Restrictions on the circulation of cash out of Turkmenistan have reportedly been extended to a service popularly used to make transfers to relatives abroad.
The foreign-based Alternative News of Turkmenistan reported earlier this month that Western Union branches in the country had limited transfers out of the country to just $300 per transaction. The payment could be made only in manat at the state-approved exchange rate, which is lower than the black market rate. Operations carried out with a credit card incurred an additional surcharge equivalent to 8 percent of the sum being sent.
The monthly limit on how much can be transferred was set at $1,000 per person.
Operations also required presenting various documentation, including the Soviet-vintage propiska and employment record book, which evidently reflects the authorities desire to monitor who is sending what, where and when.
Although strict, the apparently informal rules appear to have not done enough to stem the outflow of dollars.
Alternative News of Turkmenistan cited sources inside the country as saying Western Union has now introduced a new cap. Customers can no longer transfer amounts larger than their monthly salary.
If correct, the fact that people are believed to have been funneling more money out than they officially earn — presumably offloading their cash savings in the process — is a stark testament to mounting loss of trust in the domestic currency.
Georgian soldiers have been accused of sexually abusing children while on a peacekeeping mission in the Central African Republic, according to United Nations human rights officials. Georgia's ministry of defense said it was investigating the allegations.
UN investigators have been researching claims that children in the CAR were abused by soldiers in a European Union peacekeeping mission in 2014. In a statement issued Friday, theUN High Commissioner for Human Rights Zeid Ra’ad Al Hussein said that some Georgians were among those accused.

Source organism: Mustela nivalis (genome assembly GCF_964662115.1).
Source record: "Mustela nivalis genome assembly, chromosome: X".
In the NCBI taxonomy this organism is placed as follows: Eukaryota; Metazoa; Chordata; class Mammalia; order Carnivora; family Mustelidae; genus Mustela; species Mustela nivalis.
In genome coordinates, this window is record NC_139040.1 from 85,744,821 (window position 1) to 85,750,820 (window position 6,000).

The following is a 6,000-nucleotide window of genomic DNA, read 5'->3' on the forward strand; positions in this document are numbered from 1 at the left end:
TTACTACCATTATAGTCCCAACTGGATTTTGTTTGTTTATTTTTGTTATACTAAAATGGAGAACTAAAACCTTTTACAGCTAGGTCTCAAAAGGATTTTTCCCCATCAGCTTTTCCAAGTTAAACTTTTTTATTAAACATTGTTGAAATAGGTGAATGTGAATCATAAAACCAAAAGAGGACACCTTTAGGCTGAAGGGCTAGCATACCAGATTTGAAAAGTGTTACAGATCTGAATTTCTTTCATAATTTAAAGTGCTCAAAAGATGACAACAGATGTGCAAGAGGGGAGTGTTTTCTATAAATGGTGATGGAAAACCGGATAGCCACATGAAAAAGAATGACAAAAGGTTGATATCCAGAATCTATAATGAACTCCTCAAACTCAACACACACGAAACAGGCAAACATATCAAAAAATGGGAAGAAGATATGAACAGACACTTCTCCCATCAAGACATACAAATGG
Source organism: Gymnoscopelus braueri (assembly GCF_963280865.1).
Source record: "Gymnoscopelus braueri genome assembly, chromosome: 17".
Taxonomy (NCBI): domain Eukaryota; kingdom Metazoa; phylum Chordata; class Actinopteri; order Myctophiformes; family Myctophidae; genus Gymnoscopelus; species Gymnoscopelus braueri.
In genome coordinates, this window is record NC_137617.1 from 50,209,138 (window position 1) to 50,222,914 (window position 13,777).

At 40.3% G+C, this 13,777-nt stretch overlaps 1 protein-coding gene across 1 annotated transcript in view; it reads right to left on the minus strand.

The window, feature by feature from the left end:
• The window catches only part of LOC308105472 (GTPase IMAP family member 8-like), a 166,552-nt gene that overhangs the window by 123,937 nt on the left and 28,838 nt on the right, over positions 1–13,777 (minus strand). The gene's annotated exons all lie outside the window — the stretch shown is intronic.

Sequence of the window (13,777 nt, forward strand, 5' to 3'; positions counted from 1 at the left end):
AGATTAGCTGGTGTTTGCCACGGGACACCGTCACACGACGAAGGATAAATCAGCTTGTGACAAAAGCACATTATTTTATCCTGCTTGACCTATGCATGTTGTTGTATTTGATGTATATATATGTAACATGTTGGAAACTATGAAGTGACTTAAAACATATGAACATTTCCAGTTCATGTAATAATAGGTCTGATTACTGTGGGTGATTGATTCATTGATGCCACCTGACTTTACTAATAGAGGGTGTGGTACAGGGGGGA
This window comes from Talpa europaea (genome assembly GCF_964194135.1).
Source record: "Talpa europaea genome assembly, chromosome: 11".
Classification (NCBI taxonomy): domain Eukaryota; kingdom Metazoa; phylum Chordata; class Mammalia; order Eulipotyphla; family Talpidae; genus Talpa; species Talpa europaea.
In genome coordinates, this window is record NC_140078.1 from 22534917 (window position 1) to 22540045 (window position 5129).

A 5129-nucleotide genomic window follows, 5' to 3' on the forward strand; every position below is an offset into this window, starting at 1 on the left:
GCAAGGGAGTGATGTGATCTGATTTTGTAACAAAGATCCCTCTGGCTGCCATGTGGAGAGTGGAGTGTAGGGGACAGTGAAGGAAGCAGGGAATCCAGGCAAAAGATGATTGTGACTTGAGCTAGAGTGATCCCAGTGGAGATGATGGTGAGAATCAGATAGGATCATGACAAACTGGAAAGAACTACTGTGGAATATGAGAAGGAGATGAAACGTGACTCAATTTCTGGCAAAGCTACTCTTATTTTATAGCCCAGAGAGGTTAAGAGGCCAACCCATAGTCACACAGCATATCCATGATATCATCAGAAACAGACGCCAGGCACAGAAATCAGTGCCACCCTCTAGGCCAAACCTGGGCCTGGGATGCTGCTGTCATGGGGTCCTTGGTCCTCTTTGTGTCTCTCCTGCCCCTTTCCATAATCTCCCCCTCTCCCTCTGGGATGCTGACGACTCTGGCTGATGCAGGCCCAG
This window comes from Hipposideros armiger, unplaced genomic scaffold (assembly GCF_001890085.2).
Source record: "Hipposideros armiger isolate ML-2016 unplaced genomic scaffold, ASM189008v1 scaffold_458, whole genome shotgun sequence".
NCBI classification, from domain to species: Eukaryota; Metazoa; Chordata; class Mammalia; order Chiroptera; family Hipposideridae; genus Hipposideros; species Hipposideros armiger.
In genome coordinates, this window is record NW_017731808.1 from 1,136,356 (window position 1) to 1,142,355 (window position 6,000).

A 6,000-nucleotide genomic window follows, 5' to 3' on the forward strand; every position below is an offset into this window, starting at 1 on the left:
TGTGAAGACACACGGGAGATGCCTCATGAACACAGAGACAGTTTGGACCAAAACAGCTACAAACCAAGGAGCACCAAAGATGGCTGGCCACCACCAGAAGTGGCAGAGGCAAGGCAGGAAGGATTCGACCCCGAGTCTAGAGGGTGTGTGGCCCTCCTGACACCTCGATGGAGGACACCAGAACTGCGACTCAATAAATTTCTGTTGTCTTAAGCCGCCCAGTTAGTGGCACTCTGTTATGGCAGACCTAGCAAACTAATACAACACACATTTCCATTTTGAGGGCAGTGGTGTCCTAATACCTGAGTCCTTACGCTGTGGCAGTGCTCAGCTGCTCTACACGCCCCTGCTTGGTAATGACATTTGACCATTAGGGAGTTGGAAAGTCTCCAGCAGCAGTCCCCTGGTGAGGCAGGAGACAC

"While the nationalities of some of the soldiers remain unclear, three of the girls said they believed their abusers were members of the Georgian EUFOR contingent. The four girls were aged between 14 and 16 at the time of the alleged abuse," the statement said.
About 100 Georgian soldiers served in the peacekeeping force from 2014-2015. They were the second-largest troop contributor to the force, behind France. Georgia presented the mission, as it does its many contributions to American and European military endeavors abroad, as a means of raising Georgia's prestige in the West.
A court in Tajikistan has ruled to extend the detention of jailed lawyer Buzurgmehr Yorov by two months, according to a report by Radio Free Europe/Radio Liberty’s Tajik service, Radio Ozodi.
Ozodi cites the press service of the Ismoil Somoni district court in Dushanbe as saying that the extension is required for further investigation into the case.
Yorov was arrested in September on charges of fraud and forging documents only days after he agreed to represent 13 members of the now-banned Islamic Renaissance Party of Tajikistan (IRPT), whose entire leadership stands accused of attempting to topple the government. The case against Yorov relates to an alleged incident in 2010, when he is said to have received $4,000 dollars from an individual in the city of Istaravshan.
Yorov’s relatives said that court decision on the extension of his detention was adopted in their presence on January 28, Ozodi reported. “We saw him close up, and he felt fine,” one relative told the broadcaster.
Unrelenting pressure against the opposition is par for the course for a government increasingly reliant on unfettered authoritarian measures, but the mistreatment of lawyers is a particularly grim harbinger.
Another lawyer acting for the IRPT, Nuriddin Mahkamov, was arrested on October 22.
Compounding their international reputation for legal nihilism, the authorities earlier this month detained three foreign lawyers — two from Turkey, another from Russia — who had traveled to Tajikistan in the hope of meeting the jailed IRPT members and lawyers.
Russian Foreign Minister Sergey Lavrov meets Turkmenistan President Gurbanguly Berdymukhammedov in Ashgabat. (photo: MFA Russia)
Russia has offered Turkmenistan help in guarding that country's restive border with Afghanistan, but Turkmenistan has turned them down, Russia's foreign minister Sergey Lavrov said on a visit this week to Ashgabat.